Skip Headers
Oracle® Database SQL Language Reference
11g Release 2 (11.2)

E41084-03
Go to Documentation Home
Home
Go to Book List
Book List
Go to Table of Contents
Contents
Go to Index
Index
Go to Master Index
Master Index
Go to Feedback page
Contact Us

Go to previous page
Previous
Go to next page
Next
PDF · Mobi · ePub

CREATE USER

Purpose

Use the CREATE USER statement to create and configure a database user, which is an account through which you can log in to the database, and to establish the means by which Oracle Database permits access by the user.

You can issue this statement in an Oracle Automatic Storage Management (Oracle ASM) cluster to add a user and password combination to the password file that is local to the Oracle ASM instance of the current node. Each node's Oracle ASM instance can use this statement to update its own password file. The password file itself must have been created by the ORAPWD utility.

You can enable a user to connect to the database through a proxy application or application server. For syntax and discussion, refer to ALTER USER.

Prerequisites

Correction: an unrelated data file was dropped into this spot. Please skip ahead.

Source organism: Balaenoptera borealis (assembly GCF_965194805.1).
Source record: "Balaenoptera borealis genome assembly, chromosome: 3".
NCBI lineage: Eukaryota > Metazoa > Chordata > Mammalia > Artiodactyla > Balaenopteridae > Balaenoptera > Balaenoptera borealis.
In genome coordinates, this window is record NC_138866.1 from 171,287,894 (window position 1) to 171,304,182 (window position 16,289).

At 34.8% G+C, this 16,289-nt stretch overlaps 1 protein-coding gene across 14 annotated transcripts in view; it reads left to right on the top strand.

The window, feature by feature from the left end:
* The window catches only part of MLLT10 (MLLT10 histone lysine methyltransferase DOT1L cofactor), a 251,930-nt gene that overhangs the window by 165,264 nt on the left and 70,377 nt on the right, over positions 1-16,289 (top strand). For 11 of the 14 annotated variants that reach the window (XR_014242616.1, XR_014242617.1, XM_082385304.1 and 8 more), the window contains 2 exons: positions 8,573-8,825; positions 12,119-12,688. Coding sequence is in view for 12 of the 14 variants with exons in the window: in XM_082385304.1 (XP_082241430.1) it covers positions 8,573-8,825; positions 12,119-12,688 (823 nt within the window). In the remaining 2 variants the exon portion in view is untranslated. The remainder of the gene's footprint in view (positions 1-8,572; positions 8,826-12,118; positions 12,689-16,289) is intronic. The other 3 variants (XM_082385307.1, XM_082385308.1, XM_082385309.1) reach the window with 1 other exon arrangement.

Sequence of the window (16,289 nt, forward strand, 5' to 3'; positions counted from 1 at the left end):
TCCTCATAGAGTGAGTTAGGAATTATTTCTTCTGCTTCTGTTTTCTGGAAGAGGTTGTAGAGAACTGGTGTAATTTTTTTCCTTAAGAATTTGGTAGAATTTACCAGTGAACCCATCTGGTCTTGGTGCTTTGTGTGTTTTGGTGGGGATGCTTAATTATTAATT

You must have the CREATE USER system privilege. When you create a user with the CREATE USER statement, the user's privilege domain is empty. To log on to Oracle Database, a user must have the CREATE SESSION system privilege. Therefore, after creating a user, you should grant the user at least the CREATE SESSION system privilege. Refer to GRANT for more information.

Only a user authenticated AS SYSASM can issue this command to modify the Oracle ASM instance password file.

Semantics

user

Specify the name of the user to be created. This name can contain only characters from your database character set and must follow the rules described in the section "Database Object Naming Rules". Oracle recommends that the user name contain at least one single-byte character regardless of whether the database character set also contains multibyte characters.

Note:

Oracle recommends that user names and passwords be encoded in ASCII or EBCDIC characters only, depending on your platform.

IDENTIFIED Clause

The IDENTIFIED clause lets you indicate how Oracle Database authenticates the user.

BY password

The BY password clause lets you creates a local user and indicates that the user must specify password to log on to the database. Passwords are case sensitive. Any subsequent CONNECT string used to connect this user to the database must specify the password using the same case (upper, lower, or mixed) that is used in this CREATE USER statement or a subsequent ALTER USER statement. Passwords can contain any single-byte, multibyte, or special characters, or any combination of these, from your database character set.

See Also: